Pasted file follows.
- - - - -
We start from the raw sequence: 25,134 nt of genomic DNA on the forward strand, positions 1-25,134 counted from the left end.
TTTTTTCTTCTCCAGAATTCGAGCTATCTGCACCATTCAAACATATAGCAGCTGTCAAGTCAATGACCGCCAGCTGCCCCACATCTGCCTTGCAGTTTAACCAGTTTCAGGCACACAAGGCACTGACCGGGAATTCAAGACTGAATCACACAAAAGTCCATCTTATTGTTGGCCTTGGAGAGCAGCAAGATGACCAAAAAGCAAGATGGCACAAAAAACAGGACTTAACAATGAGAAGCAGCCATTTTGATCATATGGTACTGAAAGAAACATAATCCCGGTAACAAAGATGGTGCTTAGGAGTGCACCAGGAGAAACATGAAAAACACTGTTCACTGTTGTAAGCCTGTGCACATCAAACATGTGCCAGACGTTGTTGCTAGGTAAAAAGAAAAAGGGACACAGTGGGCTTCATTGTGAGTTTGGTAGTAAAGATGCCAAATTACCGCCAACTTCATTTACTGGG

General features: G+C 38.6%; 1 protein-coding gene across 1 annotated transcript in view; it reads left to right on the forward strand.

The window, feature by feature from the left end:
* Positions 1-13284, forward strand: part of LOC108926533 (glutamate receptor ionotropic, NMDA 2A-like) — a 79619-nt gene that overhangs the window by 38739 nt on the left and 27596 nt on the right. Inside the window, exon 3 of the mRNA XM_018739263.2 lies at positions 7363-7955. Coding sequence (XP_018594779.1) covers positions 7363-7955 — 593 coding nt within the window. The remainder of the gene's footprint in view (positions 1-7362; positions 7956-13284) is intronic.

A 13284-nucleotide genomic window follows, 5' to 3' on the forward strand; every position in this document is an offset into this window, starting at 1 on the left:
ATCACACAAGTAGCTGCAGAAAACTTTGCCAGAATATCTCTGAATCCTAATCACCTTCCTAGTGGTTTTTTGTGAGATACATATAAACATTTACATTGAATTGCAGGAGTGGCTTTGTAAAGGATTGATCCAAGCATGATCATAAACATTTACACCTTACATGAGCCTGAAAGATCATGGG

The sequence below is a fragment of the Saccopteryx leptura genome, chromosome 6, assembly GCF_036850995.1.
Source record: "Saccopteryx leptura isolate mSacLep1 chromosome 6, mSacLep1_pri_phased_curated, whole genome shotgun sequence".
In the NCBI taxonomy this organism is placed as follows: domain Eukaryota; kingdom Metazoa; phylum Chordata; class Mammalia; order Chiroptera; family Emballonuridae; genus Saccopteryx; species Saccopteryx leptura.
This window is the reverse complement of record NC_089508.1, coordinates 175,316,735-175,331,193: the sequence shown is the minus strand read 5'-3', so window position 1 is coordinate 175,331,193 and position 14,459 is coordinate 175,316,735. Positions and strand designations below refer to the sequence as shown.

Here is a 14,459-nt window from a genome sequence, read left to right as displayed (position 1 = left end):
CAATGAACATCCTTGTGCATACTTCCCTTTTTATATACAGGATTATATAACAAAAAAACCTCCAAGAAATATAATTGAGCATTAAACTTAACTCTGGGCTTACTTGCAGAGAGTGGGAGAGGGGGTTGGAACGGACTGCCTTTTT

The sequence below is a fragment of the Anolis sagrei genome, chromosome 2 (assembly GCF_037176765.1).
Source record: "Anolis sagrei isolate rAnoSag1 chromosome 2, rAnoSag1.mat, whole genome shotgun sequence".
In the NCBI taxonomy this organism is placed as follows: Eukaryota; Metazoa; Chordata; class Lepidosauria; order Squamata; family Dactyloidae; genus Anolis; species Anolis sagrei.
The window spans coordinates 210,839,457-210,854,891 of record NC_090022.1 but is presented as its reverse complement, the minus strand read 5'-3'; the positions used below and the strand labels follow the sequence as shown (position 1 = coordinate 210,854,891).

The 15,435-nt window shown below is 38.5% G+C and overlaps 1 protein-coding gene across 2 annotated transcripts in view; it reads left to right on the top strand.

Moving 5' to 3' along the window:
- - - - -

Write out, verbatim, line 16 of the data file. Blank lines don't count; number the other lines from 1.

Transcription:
In the NCBI taxonomy this organism is placed as follows: Eukaryota; Metazoa; Chordata; class Lepidosauria; order Squamata; family Dactyloidae; genus Anolis; species Anolis sagrei.